(6)  Expressed in concepts of our day:  The God we are trying to describe has been experienced beyond, with, and within the world. Today’s theologians are working to describe the mystery of God in new language – always remembering that whatever language we choose, we are attempting to describe a God who is beyond language As we do this, we need to focus primarily on the trinitarian God who is “God for us” – even when we stop to reflect on the meaning of the Trinity apart from the world, we must never disconnect the life of God from God’s saving work in the world.  ¶  We can think of the Trinity as one name with three inflections.  (Inflection = a change in pitch or tone of voice.)  To say that Trinity is one Name with three inflections is to identify three different voices, or musical tones that sing this truth. The theological inflection (theology = reasoning about God) focuses on the first “person”, it speaks about the Trinity in the light of Israel’s covenant YHWH, and identifies Jesus and the Spirit with reference to the Creator and God of Israel.  The Christological inflection (Christology = reasoning about Jesus Christ)  focuses on the Word made flesh; it speaks of the God of Israel and the Spirit in the light of Jesus Christ.  The pneumatological inflection (pneumatology = reasoning about the Holy Spirit) focuses on the gift of life continuously coming from God.  Pneumatology today comes through the rich and varied speech of many peoples, tribes and nations.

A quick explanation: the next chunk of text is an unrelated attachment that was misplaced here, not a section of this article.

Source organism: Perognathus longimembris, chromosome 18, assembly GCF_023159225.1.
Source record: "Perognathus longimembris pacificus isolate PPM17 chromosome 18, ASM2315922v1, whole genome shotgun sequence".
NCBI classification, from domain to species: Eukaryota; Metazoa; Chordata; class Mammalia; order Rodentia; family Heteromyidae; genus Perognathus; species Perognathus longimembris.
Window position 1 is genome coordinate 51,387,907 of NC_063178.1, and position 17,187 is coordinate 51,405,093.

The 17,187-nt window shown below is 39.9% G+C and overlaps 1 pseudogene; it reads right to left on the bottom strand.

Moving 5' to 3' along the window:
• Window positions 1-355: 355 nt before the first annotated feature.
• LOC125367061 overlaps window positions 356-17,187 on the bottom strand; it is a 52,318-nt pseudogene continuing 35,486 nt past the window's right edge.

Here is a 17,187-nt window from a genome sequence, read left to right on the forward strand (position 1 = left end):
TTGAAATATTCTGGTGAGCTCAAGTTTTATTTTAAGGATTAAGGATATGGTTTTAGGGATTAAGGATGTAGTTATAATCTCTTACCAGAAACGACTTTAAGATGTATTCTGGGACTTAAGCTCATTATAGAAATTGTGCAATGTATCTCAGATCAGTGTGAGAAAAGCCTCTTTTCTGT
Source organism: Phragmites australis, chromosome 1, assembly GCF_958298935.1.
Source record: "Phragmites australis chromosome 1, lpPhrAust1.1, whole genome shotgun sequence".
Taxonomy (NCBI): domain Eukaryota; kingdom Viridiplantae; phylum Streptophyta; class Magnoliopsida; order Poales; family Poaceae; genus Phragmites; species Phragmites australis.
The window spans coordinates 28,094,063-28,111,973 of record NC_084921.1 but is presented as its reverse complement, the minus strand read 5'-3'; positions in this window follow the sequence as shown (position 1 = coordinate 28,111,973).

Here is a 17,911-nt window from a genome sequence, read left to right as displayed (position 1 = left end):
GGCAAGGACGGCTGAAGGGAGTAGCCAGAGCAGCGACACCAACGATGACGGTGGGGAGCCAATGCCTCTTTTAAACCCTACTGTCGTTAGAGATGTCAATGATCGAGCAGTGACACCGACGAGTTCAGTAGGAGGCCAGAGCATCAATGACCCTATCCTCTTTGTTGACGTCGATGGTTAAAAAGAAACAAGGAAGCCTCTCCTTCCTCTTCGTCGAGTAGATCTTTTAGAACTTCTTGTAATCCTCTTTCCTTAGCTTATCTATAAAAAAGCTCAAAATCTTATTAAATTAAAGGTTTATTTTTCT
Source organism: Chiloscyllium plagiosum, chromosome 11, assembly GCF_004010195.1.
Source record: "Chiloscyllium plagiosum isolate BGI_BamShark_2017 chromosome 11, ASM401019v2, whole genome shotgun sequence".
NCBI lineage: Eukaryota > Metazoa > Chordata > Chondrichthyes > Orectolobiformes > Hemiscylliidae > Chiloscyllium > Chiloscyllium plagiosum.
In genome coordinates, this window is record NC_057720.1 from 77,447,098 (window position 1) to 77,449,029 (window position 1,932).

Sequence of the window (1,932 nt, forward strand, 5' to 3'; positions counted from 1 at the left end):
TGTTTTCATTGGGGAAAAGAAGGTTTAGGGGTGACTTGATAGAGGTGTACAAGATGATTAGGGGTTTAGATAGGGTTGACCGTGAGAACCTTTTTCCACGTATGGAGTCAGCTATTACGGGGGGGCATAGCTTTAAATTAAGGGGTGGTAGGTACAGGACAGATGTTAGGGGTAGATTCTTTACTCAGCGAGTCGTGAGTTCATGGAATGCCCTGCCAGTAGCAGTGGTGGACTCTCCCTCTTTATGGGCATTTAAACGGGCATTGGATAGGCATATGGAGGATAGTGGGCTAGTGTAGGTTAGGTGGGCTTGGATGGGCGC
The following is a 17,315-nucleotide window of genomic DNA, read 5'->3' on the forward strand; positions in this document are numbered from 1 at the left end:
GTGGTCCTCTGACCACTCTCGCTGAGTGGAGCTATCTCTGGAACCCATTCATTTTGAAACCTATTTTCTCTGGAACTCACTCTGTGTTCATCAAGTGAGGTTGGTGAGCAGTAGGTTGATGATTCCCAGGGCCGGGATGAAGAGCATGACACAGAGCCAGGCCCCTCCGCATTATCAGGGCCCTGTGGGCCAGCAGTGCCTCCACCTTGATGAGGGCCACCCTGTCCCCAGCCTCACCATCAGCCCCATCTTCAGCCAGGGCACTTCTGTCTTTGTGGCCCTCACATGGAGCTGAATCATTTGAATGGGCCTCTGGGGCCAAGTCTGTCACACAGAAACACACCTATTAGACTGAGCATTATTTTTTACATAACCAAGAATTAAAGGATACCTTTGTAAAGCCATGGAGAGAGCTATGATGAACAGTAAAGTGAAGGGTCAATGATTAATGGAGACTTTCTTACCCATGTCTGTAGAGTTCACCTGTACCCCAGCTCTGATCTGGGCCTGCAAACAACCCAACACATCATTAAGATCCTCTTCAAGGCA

(7) The point, yet again:  Naming God as Trinity sums up the experience that the unfathomable mystery of God is a communion of overflowing love, enfolding the world with gracious compassion.